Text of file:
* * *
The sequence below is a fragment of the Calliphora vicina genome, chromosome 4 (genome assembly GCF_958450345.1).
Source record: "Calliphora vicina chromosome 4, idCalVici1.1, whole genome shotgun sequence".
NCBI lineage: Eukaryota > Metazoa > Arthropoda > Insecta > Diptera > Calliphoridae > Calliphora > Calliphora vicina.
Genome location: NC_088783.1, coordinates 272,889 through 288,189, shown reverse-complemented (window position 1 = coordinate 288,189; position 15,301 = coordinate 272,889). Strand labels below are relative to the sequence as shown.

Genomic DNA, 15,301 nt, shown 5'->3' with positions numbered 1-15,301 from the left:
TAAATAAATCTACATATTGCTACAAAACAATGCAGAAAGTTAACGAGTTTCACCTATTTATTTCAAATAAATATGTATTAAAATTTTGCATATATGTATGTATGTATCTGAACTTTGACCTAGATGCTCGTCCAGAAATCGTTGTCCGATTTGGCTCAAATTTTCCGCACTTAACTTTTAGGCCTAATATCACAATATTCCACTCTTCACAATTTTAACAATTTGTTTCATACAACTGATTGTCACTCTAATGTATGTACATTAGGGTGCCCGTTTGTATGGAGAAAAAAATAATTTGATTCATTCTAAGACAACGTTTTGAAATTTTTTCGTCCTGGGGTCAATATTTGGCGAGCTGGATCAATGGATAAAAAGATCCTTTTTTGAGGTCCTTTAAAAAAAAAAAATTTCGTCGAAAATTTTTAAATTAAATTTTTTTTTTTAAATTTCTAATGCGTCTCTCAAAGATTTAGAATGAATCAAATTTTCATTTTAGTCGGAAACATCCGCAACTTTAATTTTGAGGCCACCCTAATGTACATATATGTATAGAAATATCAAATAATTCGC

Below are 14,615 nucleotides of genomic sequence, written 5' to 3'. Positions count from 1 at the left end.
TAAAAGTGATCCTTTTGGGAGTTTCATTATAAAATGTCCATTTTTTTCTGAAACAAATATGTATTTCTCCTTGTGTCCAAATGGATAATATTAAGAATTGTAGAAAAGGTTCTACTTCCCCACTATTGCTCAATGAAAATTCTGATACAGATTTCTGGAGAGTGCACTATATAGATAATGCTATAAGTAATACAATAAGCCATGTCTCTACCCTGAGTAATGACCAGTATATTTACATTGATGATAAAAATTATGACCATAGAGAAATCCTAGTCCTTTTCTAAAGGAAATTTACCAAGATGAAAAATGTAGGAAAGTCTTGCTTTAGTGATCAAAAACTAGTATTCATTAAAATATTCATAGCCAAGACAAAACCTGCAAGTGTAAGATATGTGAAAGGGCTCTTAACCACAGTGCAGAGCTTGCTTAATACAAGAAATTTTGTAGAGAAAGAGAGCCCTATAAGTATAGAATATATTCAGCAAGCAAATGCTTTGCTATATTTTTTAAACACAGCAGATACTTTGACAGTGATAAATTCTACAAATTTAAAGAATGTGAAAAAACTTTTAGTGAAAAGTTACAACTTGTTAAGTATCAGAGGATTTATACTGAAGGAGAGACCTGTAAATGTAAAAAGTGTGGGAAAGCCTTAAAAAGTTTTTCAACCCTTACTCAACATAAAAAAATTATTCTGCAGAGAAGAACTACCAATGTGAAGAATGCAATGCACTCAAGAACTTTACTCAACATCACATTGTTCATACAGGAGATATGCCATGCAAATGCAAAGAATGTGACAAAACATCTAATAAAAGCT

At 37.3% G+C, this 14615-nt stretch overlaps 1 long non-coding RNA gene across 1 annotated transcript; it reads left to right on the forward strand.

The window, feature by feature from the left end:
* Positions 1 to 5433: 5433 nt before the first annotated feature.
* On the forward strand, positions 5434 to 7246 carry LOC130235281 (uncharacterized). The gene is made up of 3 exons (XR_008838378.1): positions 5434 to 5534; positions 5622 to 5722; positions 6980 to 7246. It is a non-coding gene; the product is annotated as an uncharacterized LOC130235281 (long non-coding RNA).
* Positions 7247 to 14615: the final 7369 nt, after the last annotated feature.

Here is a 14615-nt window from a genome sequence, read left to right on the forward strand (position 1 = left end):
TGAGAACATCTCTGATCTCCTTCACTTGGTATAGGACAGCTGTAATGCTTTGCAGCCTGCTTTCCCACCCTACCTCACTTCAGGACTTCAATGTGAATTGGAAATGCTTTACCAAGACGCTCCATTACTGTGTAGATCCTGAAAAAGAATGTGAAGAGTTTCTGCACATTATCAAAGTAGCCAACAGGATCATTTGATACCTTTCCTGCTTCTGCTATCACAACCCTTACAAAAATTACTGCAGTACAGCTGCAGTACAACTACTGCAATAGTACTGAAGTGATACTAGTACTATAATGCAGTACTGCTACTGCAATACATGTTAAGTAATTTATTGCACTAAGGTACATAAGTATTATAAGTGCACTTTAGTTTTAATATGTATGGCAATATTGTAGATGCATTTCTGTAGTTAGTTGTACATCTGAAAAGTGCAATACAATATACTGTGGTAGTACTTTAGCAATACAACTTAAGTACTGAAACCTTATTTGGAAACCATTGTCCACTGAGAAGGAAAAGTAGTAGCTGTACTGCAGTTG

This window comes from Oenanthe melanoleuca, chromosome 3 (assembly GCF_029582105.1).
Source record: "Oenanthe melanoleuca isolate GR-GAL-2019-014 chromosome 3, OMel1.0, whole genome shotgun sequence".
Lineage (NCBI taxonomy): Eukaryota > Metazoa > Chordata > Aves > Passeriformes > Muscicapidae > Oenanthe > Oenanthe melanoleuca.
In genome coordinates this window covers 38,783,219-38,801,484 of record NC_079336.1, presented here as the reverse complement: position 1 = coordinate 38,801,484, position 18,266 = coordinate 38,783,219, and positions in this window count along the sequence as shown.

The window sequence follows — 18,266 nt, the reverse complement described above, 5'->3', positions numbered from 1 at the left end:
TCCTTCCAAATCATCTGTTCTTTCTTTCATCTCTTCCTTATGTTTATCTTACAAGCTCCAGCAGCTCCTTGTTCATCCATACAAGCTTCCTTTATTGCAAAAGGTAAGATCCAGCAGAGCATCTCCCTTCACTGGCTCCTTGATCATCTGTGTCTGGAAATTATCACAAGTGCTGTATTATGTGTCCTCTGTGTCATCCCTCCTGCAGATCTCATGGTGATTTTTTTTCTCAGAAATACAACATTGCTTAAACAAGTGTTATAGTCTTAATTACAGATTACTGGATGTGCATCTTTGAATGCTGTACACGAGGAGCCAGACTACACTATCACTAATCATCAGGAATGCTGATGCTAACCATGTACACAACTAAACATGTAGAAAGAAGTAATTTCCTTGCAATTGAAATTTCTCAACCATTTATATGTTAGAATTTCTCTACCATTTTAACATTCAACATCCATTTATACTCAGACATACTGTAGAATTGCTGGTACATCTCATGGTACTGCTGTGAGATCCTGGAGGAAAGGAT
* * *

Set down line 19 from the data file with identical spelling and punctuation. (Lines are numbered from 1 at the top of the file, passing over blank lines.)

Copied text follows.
In genome coordinates this window covers 38,783,219-38,801,484 of record NC_079336.1, presented here as the reverse complement: position 1 = coordinate 38,801,484, position 18,266 = coordinate 38,783,219, and positions in this window count along the sequence as shown.